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United States Patent 9,343,845
Soubh ,   et al. May 17, 2016

Latch assembly for low-profile right-angle electrical connector

Abstract

A low-profile, right angle connector assembly comprises six cable connectors and six board-mount connectors housed within a PCIe bracket and EMI shell. The PCIe bracket and EMI shell are braced to a low profile PCIe card. Each board-mount connector is designed to receive a cable connector and allows for the transmission and processing of high-speed data with lower latency. A removable latch mounted on the cable connectors helps ensure the cable connectors remain physically connected to the board-mount connectors. The removable latch may be replaced as needed for breakage and wear and tear.


Inventors: Soubh; Emad (Camas, WA), Smith; Jason (Sartell, MN), Grant; John (Sherborn, MA)
Applicant:
Name City State Country Type

AirBorn, Inc.

Georgetown

TX

US
Assignee: AIRBORN, INC. (Georgetown, TX)
Family ID: 1000001849979
Appl. No.: 14/317,764
Filed: June 27, 2014


Prior Publication Data

Document IdentifierPublication Date
US 20140308842 A1Oct 16, 2014

Related U.S. Patent Documents

Application NumberFiling DatePatent NumberIssue Date
13675955Nov 13, 20128784122
13296166May 7, 20138435074
13296174Dec 3, 20138597047
13296179Nov 14, 2011

Current U.S. Class: 1/1
Current CPC Class: H01R 13/627 (20130101); H01R 12/724 (20130101); H01R 25/006 (20130101)
Current International Class: H01R 13/627 (20060101); H01R 12/72 (20110101); H01R 25/00 (20060101)
Field of Search: ;439/352-358

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Primary Examiner: Gushi; Ross
Attorney, Agent or Firm: Locke Lord LLP

Parent Case Text



CROSS REFERENCE TO RELATED APPLICATIONS

This application for patent is a continuation of U.S. patent application Ser. No. 13/675,955, entitled "Low-Profile Right-Angle Electrical Connector Assembly," filed Nov. 13, 2012, which is a continuation-in-part of U.S. patent application Ser. No. 13/296,166 (now U.S. Pat. No. 8,435,074), entitled "Low-Profile Right-Angle Electrical Connector Assembly," filed Nov. 14, 2011; and a continuation-in-part of U.S. patent application Ser. No. 13/296,174 (now U.S. Pat. No. 8,597,047), entitled "Insulator with Air Dielectric Cavities for Electrical Connector," filed Nov. 14, 2011; and a continuation-in-part of U.S. patent application Ser. No. 13/296,179, entitled "Electrical Connector with Wafer Having Inwardly Biasing Dovetail," filed Nov. 14, 2011; all of which are incorporated herein by reference in their entireties.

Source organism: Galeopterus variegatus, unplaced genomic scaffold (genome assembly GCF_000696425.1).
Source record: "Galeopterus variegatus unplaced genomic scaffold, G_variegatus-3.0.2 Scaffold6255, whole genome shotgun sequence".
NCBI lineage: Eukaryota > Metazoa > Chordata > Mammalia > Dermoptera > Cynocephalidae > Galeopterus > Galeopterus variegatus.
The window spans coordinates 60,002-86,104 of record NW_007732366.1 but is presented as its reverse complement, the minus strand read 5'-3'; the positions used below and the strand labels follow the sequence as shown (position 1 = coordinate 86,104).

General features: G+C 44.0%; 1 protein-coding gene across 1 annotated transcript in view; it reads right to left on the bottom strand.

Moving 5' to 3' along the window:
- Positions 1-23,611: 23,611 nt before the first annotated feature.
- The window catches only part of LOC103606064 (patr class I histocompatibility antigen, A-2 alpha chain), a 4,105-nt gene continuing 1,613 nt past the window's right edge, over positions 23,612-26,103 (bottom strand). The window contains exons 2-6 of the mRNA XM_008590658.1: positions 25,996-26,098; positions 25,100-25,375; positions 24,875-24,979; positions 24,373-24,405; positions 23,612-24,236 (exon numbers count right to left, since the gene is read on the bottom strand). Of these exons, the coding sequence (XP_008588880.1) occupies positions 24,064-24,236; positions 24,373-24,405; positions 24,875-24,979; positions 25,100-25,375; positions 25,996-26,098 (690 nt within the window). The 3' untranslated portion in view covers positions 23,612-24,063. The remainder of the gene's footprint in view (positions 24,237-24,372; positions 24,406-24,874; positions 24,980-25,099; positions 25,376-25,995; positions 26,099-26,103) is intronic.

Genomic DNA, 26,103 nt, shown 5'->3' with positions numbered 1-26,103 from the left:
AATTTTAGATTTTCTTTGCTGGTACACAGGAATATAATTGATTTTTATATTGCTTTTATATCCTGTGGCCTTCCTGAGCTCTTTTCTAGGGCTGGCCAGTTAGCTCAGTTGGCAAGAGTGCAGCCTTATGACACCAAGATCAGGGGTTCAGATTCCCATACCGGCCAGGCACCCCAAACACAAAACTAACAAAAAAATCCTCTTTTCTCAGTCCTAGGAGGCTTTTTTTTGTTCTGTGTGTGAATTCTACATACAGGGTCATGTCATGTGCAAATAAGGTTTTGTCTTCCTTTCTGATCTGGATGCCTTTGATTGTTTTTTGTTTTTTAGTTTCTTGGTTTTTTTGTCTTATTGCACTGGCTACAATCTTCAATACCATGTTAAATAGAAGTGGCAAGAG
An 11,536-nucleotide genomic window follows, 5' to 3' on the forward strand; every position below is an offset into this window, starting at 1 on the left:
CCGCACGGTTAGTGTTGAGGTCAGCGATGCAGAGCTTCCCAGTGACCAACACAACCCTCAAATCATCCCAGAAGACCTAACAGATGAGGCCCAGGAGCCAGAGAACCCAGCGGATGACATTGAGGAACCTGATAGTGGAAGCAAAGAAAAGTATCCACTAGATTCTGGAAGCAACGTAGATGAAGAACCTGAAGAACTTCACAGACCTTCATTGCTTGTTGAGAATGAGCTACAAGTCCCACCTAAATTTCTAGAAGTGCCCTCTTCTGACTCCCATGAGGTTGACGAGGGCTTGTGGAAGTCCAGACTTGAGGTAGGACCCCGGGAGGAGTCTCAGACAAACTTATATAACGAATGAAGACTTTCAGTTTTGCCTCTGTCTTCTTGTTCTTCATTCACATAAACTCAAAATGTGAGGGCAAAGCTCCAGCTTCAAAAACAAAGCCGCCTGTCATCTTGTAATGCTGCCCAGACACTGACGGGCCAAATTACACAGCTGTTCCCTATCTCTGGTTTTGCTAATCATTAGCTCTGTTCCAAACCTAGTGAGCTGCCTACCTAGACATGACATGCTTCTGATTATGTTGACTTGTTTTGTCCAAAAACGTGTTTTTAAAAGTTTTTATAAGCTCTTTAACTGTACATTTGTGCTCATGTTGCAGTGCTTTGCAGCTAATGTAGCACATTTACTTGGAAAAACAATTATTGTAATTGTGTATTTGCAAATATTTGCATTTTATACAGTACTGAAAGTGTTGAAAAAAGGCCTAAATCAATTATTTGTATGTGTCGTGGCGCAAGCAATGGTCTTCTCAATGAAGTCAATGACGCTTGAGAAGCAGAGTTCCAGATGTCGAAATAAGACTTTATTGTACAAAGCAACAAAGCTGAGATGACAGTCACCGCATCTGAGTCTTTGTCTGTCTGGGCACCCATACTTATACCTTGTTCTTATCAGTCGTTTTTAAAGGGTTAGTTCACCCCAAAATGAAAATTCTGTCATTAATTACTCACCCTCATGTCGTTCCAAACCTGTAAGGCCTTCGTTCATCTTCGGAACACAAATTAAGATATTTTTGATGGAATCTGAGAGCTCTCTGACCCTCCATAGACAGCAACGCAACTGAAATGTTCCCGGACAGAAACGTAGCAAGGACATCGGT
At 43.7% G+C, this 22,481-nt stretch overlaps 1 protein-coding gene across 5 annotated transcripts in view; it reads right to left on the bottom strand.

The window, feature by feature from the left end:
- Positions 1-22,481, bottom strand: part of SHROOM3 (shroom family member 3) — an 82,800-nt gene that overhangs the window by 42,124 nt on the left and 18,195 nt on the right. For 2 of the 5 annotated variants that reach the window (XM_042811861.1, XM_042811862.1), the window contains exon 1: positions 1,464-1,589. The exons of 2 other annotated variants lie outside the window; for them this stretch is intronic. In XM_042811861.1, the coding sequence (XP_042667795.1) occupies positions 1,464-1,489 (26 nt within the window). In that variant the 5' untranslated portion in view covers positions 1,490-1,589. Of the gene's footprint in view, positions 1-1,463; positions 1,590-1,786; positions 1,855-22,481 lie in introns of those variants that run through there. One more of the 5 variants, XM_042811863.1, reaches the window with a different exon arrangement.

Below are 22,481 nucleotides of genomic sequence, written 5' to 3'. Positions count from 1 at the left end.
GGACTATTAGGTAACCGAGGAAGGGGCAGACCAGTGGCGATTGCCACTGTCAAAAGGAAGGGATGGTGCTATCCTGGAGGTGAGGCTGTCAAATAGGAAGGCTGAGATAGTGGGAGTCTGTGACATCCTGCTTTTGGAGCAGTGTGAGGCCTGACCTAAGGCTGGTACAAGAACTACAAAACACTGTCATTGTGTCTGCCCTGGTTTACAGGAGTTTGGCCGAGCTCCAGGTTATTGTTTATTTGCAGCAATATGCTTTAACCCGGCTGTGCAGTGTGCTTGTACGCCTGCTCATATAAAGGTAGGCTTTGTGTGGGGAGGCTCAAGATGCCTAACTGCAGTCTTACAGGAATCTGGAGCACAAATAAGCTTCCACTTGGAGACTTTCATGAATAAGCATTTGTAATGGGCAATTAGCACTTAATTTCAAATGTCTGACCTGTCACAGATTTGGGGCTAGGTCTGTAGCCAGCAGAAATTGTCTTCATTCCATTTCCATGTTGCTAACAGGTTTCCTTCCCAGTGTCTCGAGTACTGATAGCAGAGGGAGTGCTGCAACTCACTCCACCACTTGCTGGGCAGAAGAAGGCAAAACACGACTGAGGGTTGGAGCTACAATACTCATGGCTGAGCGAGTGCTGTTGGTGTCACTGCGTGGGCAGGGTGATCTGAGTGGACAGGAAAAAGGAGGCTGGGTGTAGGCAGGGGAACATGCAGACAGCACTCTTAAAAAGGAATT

Claims



The invention claimed is:

1. An electrical connector assembly having a latch, comprising: a board-mount connector; a cable connector configured to be detachably coupled to the board-mount connector; an EMI shell substantially enclosing the board-mount connector, the EMI shell having a receptacle housing configured to receive the cable connector; and a latch attached to the cable connector, the latch configured to releasably engage the receptacle housing of the EMI shell; wherein the cable connector includes a latch anchor and the latch includes an anchor tab, the anchor tab configured to engage the latch anchor to releasably secure the latch on the cable connector, said anchor tab having an anchor opening formed therein that is sized and shaped to fit substantially flush around the latch anchor and thereby prevent movement of the latch back and forth and side to side on the cable connector; and wherein the cable connector includes one or more slots and the latch includes one or more guide tabs configured to engage the one or more of slots to releasably secure the latch on the cable connector.

2. The electrical connector assembly according to claim 1, wherein the receptacle housing of the EMI shell includes a latch opening and the latch includes a latch stop configured to engage a side of the latch opening.

3. The electrical connector assembly according to claim 1, wherein the cable connector includes one or more hook supports and the latch includes one or more hooks configured to engage the one or more hook supports to releasably secure the latch on the cable connector.

4. The electrical connector assembly according to claim 1, wherein the latch is removably attached to the cable connector.

5. An electrical connector having a latch, comprising: a cable connector; a latch anchor formed on the cable connector; a latch removably attached to the cable connector; and an anchor tab formed in the latch, the anchor tab configured to engage the latch anchor to releasably secure the latch to the cable connector; wherein the anchor tab includes an eyelet, the eyelet having a size and shape to provide a substantially flush fit with the anchor tab to releasably secure the latch to the cable connector; and wherein the latch includes a head section and a base section generally parallel to one another and further includes a body section forming an interconnecting diagonal therebetween.

6. The electrical connector assembly according to claim 5, wherein the anchor tab is formed in the body section of the latch.

7. The electrical connector assembly according to claim 6, wherein the latch anchor includes an inclined surface configured to allow the anchor tab to be slid up the inclined surface.

8. The electrical connector assembly according to claim 5, wherein the head section of the latch includes an ovoid latch stop formed therein.

9. The electrical connector assembly according to claim 5, wherein the cable connector includes two longitudinally extending ridges and the latch that is disposed between the longitudinally extending ridges.

10. The electrical connector assembly according to claim 5, wherein latch is removably attached to the cable connector.
Description